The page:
What helpful messages can you gain from the insights of others rather than taking up a victim mindset?


  3. Dealing with Setbacks

    Overcoming obstacles to keep our drive alive requires resilience. In the movie, The African Queen, both Humphrey Bogart and Katherine Hepburn’s characters must navigate a treacherous river to reach their final destination and confront dangerous killers. En route they overcome enemy gunfire, dangerous rapids, hunger and illness, as well as facing their own, and each other’s shortcomings only to end up giving up on their goal, unaware it’s just around the next bend.

    Are setbacks making you quit before you reach your goal?

    When my husband and I started the wellness centre, we faced many obstacles and I wanted to quit several times. Obstacles from financial crisis to staff changes and attracting new clients! We persevered and kept on telling ourselves that it would get better and tweaked our marketing and staff training. Now that we’re 7 years into the business, its stable.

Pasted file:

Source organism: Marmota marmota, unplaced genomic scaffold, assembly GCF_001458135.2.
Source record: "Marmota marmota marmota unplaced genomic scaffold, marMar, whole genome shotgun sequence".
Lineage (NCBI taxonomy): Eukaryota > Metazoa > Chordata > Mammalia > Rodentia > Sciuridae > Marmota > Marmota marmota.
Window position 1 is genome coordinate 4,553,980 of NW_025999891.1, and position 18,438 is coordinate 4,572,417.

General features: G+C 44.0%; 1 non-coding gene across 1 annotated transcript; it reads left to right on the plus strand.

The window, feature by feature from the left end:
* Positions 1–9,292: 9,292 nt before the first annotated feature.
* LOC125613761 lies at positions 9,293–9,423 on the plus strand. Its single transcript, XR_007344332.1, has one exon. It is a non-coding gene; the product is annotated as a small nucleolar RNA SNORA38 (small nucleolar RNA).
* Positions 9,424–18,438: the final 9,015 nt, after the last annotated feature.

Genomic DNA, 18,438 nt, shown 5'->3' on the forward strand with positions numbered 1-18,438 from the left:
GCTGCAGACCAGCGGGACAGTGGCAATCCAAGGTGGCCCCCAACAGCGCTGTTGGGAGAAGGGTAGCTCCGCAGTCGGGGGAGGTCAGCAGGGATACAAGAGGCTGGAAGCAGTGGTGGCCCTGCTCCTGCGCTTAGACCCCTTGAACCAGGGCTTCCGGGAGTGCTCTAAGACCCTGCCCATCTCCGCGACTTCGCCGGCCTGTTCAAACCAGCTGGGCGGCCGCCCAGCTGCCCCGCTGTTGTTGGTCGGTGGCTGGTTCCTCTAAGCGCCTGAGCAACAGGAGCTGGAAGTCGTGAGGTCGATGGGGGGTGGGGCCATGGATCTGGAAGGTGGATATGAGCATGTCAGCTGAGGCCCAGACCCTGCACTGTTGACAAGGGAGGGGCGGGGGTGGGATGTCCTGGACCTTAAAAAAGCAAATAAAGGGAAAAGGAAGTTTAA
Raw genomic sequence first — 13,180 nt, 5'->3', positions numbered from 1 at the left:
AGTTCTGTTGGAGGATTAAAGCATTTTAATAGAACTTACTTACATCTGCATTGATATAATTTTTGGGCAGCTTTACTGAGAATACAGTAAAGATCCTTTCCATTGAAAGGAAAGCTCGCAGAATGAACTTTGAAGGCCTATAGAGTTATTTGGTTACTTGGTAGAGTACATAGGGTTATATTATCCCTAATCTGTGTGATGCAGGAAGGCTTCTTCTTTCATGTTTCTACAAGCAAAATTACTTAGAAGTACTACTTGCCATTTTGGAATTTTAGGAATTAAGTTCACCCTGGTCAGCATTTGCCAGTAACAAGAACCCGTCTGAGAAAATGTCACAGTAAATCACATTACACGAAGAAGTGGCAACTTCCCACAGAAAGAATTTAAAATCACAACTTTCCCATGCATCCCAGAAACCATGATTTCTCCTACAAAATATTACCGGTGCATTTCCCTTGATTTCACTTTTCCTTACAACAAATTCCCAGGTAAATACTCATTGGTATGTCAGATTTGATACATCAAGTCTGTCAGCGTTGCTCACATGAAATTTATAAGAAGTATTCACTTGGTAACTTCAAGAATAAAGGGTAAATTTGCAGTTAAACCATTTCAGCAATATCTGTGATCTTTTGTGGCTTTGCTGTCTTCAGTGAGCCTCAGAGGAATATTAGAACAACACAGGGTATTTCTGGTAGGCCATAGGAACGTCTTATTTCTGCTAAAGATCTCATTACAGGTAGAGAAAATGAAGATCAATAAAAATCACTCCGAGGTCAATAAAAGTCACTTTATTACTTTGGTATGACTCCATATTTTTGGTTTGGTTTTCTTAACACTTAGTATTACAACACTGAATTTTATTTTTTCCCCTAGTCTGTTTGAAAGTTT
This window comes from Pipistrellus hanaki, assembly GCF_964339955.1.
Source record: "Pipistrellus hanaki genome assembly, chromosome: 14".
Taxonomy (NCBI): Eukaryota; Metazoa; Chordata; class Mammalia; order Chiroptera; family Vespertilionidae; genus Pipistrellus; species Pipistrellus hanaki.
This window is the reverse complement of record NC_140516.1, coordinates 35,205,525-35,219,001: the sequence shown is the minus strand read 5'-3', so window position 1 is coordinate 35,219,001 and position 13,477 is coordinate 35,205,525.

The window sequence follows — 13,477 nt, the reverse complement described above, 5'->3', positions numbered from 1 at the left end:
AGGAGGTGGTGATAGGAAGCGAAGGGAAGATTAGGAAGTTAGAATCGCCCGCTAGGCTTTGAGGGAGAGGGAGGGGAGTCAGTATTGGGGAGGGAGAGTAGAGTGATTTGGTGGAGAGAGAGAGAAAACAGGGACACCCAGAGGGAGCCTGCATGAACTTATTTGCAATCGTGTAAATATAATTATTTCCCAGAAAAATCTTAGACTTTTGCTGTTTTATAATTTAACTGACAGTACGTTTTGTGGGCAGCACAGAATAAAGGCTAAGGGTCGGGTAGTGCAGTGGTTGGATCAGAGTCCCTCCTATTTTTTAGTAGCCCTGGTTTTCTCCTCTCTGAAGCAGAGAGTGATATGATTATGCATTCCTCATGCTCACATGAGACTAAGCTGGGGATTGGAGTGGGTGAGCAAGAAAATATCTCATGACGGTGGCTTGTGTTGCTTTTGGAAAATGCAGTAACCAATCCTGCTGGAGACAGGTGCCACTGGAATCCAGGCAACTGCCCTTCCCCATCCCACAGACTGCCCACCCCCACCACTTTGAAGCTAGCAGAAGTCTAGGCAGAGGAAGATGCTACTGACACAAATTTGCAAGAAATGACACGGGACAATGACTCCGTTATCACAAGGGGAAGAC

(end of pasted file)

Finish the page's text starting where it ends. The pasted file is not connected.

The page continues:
Dig deep, be flexible and find your strength - your success may be just around the next bend.

  4. Setting High, but Achievable Goals

    We either tend to set goals that are too ambitious or not ambitious enough. Think like ‘Goldilocks’ and find the goal that’s ‘just right’ – a goal that pushes you just enough to keep yourself engaged and motivated, but not too big that it feels impossible and discourages you from even trying.

    I highly recommend you read this blog post to understand how to reach your goals:

    4 Surefire Ways to Reach Your Goals in 2017